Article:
Are you an old-school angler who used to use heavy fiberglass fishing poles and bulky reels? Do you remember trying how to set up a fishing rod to balance the fishing rod and reel to make it at least a little bit comfortable after fishing for a period of time longer than 10 minutes? I remember trying to make sure that when you held the rod about four inches in front of the reel seat and seeing how close it was to being balanced. Boy times have changed and now balancing is a breeze due to fishing rods and fishing reels being so light. So what do you have to do today to set up the perfect fishing rod to fishing reel, and fishing gear to make your day fun, effortless and rewarding? Let's take a look and see how to set up a fishing rod and what needs to be done, plus a few tips to keep you fishing all day.
CHECK THE FISHING ROD FIRST
Before you even make your first cast of the day, there are several things you should check. We all store fishing rods in various places; storage racks, V10LS Rod Rack, hand-made rod rack, boat storage compartments, and some guys just lay them in a heap in the garage corner.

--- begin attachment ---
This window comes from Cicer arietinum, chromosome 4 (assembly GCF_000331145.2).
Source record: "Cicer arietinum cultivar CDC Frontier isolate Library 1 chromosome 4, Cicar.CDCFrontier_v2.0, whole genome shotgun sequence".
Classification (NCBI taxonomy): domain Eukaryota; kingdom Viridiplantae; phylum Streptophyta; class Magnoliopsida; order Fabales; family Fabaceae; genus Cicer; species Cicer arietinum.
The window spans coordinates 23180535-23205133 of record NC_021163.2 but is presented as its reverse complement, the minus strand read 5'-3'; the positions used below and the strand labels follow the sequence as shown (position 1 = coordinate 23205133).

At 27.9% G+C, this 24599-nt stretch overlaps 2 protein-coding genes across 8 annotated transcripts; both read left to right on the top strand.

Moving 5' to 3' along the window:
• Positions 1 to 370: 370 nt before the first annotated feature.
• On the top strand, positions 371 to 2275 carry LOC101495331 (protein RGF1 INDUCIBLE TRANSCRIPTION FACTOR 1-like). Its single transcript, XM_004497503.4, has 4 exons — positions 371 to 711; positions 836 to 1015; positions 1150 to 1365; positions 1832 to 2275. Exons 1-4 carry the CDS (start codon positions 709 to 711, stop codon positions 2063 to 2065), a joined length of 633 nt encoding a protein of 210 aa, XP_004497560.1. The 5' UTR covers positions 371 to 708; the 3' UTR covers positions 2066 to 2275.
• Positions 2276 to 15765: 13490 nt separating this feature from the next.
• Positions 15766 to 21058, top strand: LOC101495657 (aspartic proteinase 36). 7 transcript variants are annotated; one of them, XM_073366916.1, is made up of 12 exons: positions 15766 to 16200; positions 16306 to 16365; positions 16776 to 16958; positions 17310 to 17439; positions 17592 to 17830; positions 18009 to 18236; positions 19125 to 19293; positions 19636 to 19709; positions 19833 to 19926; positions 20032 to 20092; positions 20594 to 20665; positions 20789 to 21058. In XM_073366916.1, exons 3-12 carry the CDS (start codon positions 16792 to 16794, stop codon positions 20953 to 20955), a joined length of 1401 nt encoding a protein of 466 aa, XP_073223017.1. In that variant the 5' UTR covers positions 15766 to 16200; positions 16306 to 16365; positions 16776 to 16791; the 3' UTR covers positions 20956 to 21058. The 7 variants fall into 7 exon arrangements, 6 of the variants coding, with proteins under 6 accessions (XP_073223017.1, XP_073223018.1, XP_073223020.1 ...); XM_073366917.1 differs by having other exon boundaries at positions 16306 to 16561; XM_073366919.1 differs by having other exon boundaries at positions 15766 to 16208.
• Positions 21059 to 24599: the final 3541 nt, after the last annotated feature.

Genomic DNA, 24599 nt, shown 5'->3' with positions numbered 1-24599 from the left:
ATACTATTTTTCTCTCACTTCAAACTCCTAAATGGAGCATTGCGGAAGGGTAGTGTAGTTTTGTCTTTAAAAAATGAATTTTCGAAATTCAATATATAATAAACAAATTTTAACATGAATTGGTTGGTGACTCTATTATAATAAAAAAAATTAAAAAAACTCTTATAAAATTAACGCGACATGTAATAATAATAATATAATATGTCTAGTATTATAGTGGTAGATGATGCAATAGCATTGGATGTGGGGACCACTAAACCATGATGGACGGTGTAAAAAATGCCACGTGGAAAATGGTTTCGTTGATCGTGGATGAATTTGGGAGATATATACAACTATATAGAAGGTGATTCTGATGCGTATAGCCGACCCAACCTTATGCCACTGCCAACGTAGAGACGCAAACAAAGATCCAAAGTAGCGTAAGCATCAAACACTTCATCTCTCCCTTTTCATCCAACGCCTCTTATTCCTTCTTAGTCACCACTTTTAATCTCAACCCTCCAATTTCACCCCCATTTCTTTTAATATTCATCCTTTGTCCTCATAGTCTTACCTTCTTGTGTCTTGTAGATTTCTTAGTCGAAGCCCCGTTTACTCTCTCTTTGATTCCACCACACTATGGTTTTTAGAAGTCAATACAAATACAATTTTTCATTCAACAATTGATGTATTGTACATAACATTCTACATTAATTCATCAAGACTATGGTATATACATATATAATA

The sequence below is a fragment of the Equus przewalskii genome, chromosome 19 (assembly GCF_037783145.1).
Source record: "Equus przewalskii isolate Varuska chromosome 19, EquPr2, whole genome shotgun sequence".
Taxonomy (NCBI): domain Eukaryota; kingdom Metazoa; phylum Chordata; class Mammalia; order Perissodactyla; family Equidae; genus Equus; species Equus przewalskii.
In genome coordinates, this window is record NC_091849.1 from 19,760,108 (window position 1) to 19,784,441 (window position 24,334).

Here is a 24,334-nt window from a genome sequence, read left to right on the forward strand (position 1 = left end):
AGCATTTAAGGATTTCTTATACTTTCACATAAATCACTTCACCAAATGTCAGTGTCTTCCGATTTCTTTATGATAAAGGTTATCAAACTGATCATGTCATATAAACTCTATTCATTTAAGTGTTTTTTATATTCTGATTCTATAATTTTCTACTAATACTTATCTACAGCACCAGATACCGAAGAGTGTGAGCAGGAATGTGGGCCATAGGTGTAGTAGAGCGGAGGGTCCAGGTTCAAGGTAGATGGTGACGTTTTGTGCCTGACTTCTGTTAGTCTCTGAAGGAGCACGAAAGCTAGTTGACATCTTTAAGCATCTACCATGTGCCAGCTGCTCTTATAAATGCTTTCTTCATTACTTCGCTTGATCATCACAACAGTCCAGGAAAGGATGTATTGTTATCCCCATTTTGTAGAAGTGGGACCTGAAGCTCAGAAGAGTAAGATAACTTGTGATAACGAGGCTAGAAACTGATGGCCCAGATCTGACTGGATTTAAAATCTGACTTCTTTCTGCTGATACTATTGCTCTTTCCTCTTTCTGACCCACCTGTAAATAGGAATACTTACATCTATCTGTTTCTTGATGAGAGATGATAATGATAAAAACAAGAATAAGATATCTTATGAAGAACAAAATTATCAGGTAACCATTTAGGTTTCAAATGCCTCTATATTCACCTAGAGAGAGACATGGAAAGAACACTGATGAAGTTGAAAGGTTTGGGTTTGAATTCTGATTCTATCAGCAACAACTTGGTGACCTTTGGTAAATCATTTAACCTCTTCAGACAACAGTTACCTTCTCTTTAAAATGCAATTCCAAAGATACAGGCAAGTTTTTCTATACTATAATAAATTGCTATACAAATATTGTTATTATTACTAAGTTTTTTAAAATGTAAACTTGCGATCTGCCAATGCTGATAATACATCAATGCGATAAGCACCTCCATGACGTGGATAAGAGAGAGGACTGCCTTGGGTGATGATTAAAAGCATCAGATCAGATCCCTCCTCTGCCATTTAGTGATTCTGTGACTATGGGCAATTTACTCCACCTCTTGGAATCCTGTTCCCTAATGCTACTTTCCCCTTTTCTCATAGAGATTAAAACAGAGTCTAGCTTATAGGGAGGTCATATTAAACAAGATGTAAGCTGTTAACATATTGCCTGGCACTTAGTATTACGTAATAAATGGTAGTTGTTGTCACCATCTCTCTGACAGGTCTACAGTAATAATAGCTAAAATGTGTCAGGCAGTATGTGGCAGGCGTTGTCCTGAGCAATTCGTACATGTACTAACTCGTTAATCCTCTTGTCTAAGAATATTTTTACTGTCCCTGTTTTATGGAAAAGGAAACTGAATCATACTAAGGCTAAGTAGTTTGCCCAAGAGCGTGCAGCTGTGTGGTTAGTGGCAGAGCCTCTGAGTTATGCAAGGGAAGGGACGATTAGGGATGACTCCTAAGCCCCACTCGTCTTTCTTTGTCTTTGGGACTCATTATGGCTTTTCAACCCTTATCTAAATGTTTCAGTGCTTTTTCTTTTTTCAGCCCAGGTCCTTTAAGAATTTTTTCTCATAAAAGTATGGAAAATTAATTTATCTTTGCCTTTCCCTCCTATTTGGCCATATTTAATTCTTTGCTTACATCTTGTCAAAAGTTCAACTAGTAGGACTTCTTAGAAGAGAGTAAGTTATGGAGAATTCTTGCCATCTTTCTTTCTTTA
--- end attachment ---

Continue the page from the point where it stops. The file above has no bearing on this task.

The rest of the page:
Rods are fragile – yes even the newer, stronger and lighter models are fragile to a point. Graphite is strong, but cannot take being stepped on or roughed up like the old fiberglass broom sticks. Before I make a cast, I first check all the guides to make sure there are no nicks or breaks. A quick visual, plus running a Q-Tip around the ceramic insert takes no time at all. Next up is a quick look at the reel seat to make sure the reel is tight, and the locking nuts have no cracks or appear to be loose.
FISHING REELS NEED ATTENTION TOO
Okay, the rod is good, but what about the fishing reel? Is your bail working okay? Does the line release on the baitcaster release the line? Does the spool spin freely on the baitcasting reel? Is the handle tight on the spinning reel? You get the point, make a quick check to be see if the reel is functioning as it should be. Nothing is more frustrating than hitting the water, then having your reel malfunction do to a lack of care or service. Lastly, take care of your fishing reels and they will take care of you.